How to get into the Games Industry.
Having worked in the games industry for 20 years, the question we get asked most is “how do you break into the games industry?”. Ultimately, this comes down to skills, passion, and determination. The good news is the games industry is constantly growing and evolving, and new talent is always needed.
When I started in the games industry I knew I wanted to be a games designer, but had very little idea what that entailed. I found a local company, Codemasters, that was looking for QA staff and managed to get an interview. Fortunately, I got the opportunity, and I did not just work hard at my job to learn how games were made, I also learnt how to network. Within 9 months, I’d achieved my goal of becoming a games designer. I’d put it down to the following: –
Professionalism — I turned up for work on time every day, worked hard, learnt as much as I could, and tried to do more than was expected of me.
Enthusiasm — I loved games, so this was easy. Playing games all day and getting paid was a bonus!
Networking — I tried to get to know as many people as I could. No matter their job, I showed an interest and asked them questions about it.
Team player — I did not only try my best to help those around me and contribute as much as possible, but I also demonstrated I could be left to handle tasks on my own.
Creativity — I tried to make suggestions to improve the games I worked on, worked on my own game ideas too, and showed them to others.
If you love games, are friendly, inquisitive, and organized you already have a head start over most of your peers.
As my career developed, I started to interview people looking to get into game design, and often they had no experience. But here’s what I looked for: –
Passion — if you love games, say so. Let people know you’re not only enthusiastic and knowledgeable but also want to learn more about the process of development. Speak about your favourite games in an articulate way, explain what you like and don’t like, and how you’d improve them.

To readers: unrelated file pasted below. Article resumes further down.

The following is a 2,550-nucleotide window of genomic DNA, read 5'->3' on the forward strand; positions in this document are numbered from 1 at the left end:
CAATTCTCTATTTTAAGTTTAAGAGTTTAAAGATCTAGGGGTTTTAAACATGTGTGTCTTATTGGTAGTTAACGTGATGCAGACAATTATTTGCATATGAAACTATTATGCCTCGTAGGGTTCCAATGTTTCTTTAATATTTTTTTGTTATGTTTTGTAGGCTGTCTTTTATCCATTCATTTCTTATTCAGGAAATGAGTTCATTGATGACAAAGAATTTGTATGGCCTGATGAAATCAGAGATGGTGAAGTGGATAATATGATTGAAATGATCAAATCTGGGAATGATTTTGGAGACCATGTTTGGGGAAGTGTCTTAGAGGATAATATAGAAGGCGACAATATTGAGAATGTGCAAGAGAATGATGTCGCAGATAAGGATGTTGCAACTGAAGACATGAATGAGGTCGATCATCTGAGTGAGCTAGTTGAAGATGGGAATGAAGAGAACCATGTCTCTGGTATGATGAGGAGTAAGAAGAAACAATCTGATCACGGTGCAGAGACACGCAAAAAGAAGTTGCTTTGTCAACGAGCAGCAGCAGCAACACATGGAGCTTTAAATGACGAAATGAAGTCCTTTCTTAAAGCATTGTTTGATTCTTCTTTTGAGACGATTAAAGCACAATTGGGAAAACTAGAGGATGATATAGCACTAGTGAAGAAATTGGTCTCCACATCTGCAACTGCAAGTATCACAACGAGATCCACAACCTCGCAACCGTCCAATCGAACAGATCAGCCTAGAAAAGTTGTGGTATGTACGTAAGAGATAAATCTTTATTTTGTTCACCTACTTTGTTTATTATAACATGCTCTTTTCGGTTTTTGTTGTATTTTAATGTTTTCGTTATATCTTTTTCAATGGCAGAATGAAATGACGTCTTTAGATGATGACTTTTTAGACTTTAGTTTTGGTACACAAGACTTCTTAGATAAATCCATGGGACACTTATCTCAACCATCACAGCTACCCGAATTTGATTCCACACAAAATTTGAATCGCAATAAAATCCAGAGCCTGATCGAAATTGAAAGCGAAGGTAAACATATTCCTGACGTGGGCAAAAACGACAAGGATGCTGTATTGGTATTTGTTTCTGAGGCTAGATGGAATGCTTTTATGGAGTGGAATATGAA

Soft skills — time-keeping, organization, communication, friendliness, knowledge, etc.
Games — a diverse experience of genres, platforms, and history, plus the ability to discuss them in a coherent and analytical way.
Creativity — people who have tried to design their own games in the past have always impressed. It doesn’t matter if it were a terrible idea, that they had taken the time to is more important than the technical skills we would later teach them.
Skills — for design this is technical writing, analytical mind, etc, as well as educational qualification. Though these are more important when interviewing coders, artists, etc.
Lastly and possibly most importantly is likeability. We’re going to be working together, so we have to get along. Are they extroverted? Funny? Smart? Etc.
Looking beyond design to the more technical roles in coding and art etc, qualifications are key these days. If you’re determined to follow a certain career path, it’s vital you plan your way to uni/college accordingly. That said, over the years some of the best team members we’ve worked with have been self-taught. In this case, it’s vital that you can present some impressive demos.
Finally, I wanted to touch on the opportunities that exist now that weren’t around when I started, namely making your own game. These days, so many successful games are made by one person or a small team, making a game in their own time, on their own. Tech provides so many useful, and mostly free tools allowing you to develop, collaborate and self-publish. We use Unity, Discord, Slack, Upwork, Steam, and more.
If you’re serious about a career in the games industry then show your passion, be diligent and good luck!